Mastery of the Material. There are lots of theories of how best to distribute grades, but one overriding concern is whether a student has truly mastered the material. Whether you master the material may not always correlate with effort. Some students, having harnessed their own inner talents or gone to prestigious schools with teachers who instilled sound habits of mind, need very little effort to master the material. Others may work numerous hours and just get by with a “C.”
A-level work should be exceptional. Students who submit good work that is not exceptional should not expect an “A.”
Another theory of grading holds that grades are a method to compare student performance. It may be tough to hear, but if you’re a student who is unhappy with a grade, a very likely reason is that many of your classmates put up a better performance.
Grade Inflation is a Documented Phenomenon. Many argue that it harms students and professors. Grade inflation is the gradual rise in average grades earned over time without a commensurate rise in performance. We see grade inflation when most students in a class earn an A, A-, B+, or the occasional B. So just as price inflation often corresponds to a devaluation of the currency, grade inflation corresponds to a devaluation of student performance. A’s are handed out just like the dollars that grow on trees.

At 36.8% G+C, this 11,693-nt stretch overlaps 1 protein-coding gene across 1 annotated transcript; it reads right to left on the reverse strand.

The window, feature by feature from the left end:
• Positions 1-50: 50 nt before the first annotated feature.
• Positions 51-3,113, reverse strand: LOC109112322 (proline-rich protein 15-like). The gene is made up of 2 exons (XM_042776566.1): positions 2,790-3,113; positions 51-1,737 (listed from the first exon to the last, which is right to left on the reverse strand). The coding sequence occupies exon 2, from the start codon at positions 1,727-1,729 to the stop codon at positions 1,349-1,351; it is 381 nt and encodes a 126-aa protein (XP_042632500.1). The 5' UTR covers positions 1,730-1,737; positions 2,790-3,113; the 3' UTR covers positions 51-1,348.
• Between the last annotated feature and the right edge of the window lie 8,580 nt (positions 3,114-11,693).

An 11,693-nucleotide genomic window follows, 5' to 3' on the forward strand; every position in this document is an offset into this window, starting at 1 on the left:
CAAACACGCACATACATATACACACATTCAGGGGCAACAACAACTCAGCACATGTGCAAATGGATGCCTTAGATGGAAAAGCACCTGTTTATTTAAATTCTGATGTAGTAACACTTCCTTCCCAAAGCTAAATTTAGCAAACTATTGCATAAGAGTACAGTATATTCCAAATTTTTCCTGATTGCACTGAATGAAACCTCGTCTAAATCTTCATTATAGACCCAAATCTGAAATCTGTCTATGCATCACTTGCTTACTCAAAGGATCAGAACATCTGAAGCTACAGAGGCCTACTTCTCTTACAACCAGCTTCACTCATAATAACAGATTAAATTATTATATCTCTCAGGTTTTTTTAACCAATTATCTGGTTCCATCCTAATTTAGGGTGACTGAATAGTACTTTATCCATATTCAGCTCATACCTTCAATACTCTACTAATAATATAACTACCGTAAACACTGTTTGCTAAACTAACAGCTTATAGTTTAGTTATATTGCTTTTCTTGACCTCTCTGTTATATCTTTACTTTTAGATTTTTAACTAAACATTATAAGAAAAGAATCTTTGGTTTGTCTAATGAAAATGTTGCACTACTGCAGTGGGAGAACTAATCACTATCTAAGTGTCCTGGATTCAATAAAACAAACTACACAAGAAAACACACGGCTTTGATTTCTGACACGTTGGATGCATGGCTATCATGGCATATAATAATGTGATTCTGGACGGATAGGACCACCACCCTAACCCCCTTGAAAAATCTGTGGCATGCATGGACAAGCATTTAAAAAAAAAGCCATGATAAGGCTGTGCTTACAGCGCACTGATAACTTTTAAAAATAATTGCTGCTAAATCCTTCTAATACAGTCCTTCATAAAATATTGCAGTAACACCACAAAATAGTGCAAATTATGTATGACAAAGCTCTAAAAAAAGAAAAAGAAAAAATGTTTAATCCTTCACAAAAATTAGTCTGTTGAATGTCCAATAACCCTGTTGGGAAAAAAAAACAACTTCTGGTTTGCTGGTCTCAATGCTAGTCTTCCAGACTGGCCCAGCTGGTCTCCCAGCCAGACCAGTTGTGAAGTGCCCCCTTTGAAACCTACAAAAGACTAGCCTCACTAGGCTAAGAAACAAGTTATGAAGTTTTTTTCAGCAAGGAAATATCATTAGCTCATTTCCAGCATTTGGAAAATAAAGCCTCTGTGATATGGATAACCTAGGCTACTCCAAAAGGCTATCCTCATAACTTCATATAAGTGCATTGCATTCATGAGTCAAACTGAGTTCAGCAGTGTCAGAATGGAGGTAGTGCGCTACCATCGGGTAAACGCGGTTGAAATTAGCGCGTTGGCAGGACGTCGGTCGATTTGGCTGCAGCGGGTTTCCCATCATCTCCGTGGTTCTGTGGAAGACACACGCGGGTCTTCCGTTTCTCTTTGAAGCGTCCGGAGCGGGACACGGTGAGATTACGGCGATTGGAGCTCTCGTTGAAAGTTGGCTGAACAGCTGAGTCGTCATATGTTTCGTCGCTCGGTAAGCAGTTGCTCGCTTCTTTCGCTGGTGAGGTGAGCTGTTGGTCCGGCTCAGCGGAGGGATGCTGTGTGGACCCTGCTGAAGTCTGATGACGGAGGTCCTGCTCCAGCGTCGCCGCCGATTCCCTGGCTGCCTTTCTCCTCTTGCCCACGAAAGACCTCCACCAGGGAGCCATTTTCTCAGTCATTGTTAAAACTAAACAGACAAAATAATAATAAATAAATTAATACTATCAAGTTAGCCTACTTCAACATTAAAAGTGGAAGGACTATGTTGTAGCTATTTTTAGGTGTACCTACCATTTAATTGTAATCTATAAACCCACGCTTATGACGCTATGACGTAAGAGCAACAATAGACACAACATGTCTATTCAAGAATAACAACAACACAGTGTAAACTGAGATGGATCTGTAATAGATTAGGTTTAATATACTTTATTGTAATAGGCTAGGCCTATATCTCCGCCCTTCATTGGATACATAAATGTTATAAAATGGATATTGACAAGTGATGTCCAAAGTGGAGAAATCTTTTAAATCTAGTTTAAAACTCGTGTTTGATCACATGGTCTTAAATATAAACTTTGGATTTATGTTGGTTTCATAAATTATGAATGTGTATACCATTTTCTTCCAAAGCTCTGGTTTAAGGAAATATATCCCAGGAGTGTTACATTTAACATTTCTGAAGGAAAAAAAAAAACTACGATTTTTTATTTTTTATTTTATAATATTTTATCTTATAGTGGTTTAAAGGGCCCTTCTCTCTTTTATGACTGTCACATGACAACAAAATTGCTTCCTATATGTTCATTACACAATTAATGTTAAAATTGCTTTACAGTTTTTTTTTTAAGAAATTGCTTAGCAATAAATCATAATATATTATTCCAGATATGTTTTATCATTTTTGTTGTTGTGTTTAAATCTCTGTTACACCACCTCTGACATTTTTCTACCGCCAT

According to Rosovsky and Hartley, between 1960 and 1997, average collegiate grades increased nationally from a 3.07 GPA to a 3.34. Gradeinflation.com has datasets that show these statistics. If trends continue, virtually every college student will get an “A” by the mid-21st century and the average GPA will approach 3.8, which is higher than my own undergraduate GPA. One study of the CSU and UC systems, where I have spent over fifteen years as a student and faculty member, showed grades inflating at about forty percent of the 32 schools surveyed (9 branches of the University of California and 23 CSU branches). A small percentage of these schools were actually deflating grades while at a larger number of schools, grades had stayed about the same. The study, which analyzed grades between 2009 and 2013, reported an average GPA at UC campuses of 3.03 while the average GPA at the CSUs was 2.93.
A rise in grades would be acceptable if it reflected a rise in student performance. But if anything, the data suggest that performance has been declining. American millenials, when judged against their peers in other countries, have performed quite badly in literacy, technical skills, and math skills. This is true even for those with advanced graduate degrees.